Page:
The Fascinating Story of Major League Baseball's Players Union Stimulated by the Death of Jim Bunning

Jim Bunning, the former major league baseball star and U.S. Senator who died on Friday at age 85, was a union leader before he entered politics. In the 1960s, when team owners controlled almost every aspect of players’ lives, Bunning was a fighter for baseball players’ rights and a driving force in challenging management’s prerogatives. From almost the start of his major league career, Bunning was active with the Major League Baseball Players Association (MLBPA), serving as the American League player pension representative and as a member of the union’s executive board for many years.   He helped transform MLBPA from a weak organization into what is now the most powerful labor union in the country.

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Imagine you've forgotten once again the difference between a gorilla and a chimpanzee, so you do a quick Google image search of “gorilla." But instead of finding images of adorable animals, photos of a Black couple pop up.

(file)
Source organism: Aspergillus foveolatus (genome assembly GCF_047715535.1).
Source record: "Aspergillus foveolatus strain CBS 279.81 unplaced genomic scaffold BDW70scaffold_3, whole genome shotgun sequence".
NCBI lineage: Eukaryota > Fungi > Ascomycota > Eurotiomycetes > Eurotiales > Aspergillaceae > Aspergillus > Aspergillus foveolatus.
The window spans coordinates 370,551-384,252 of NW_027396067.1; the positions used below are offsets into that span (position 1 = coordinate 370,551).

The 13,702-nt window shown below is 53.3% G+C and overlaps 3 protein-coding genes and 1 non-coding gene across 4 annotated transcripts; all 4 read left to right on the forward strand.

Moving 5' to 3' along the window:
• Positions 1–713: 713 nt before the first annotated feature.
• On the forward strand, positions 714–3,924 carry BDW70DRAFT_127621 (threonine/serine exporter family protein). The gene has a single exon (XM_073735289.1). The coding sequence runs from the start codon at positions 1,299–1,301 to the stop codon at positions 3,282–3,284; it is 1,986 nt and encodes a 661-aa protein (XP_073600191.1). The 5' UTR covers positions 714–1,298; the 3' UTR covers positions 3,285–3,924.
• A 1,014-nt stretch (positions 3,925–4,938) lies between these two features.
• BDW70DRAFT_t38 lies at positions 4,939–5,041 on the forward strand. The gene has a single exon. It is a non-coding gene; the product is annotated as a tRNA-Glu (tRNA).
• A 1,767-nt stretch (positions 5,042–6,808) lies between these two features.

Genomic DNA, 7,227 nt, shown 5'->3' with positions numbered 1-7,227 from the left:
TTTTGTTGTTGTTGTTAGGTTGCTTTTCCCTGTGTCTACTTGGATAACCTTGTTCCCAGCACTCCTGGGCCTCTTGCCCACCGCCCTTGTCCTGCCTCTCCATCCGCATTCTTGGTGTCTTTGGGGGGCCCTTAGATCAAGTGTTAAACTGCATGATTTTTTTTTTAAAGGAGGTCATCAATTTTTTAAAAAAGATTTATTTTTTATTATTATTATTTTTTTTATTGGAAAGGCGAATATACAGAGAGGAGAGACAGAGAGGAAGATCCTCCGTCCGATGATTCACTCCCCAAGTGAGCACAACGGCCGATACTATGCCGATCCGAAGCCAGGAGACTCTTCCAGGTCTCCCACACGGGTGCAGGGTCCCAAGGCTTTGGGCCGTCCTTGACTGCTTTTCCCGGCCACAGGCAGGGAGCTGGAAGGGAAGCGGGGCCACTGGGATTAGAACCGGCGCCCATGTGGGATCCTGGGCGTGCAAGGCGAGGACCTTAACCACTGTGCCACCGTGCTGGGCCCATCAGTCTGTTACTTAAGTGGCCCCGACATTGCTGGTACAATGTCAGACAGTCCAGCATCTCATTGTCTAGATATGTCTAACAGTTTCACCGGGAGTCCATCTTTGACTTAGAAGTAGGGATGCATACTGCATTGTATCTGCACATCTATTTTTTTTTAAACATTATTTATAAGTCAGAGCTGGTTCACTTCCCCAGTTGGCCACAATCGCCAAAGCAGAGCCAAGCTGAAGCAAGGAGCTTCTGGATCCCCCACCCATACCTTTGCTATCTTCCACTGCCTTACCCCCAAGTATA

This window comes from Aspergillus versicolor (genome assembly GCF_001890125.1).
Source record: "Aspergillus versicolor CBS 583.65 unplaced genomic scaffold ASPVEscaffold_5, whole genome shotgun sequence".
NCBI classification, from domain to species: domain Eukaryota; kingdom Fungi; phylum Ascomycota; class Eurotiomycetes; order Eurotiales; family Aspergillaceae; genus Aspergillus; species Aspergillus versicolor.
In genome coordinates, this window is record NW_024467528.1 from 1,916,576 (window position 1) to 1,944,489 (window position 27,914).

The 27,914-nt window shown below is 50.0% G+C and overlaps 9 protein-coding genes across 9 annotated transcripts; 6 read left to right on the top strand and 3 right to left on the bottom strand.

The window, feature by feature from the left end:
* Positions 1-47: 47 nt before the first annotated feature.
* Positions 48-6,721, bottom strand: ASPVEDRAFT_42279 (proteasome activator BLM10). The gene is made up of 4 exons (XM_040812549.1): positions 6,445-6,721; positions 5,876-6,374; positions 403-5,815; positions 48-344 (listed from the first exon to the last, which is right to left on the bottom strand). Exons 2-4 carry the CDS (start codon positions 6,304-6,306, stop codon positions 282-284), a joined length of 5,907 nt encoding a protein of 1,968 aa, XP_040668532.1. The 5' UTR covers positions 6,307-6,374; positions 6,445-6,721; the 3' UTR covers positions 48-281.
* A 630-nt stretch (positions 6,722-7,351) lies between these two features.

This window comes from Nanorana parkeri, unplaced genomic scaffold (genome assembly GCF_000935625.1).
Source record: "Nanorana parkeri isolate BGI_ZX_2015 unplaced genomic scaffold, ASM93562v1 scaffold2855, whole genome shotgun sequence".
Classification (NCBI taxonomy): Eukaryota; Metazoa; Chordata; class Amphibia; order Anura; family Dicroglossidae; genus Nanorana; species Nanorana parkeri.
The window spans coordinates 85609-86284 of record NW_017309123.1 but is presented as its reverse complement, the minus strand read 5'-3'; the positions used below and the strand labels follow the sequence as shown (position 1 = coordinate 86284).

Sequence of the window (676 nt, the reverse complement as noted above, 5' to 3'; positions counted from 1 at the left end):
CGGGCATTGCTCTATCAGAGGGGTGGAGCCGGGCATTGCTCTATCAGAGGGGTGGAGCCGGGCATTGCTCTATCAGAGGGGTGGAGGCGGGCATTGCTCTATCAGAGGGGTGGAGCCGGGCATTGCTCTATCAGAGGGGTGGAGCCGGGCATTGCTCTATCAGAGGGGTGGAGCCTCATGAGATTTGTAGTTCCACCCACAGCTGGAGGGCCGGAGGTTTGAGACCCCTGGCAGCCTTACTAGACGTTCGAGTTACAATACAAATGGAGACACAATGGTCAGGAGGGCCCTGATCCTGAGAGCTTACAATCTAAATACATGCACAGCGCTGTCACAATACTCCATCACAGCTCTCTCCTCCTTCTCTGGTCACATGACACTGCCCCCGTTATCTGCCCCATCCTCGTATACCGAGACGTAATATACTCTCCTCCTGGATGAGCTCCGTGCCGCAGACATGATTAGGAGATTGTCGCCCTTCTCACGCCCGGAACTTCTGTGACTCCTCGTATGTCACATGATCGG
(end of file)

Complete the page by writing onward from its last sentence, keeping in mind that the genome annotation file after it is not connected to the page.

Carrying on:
Is this just a glitch in the algorithm? Or, is Google an ad company, not an information company, that's replicating the discrimination of the world it operates in? How can this discrimination be addressed and who is accountable for it?

“These platforms are encoded with racism," says UCLA professor and best-selling author of Algorithms of Oppression, Dr. Safiya Noble. “The logic is racist and sexist because it would allow for these kinds of false, misleading, kinds of results to come to the fore…There are unfortunately thousands of examples now of harm that comes from algorithmic discrimination."

On At Liberty this week, Dr. Noble joined us to discuss what she calls “algorithmic oppression," and what needs to be done to end this kind of bias and dismantle systemic racism in software, predictive analytics, search platforms, surveillance systems, and other technologies.

What you can do:
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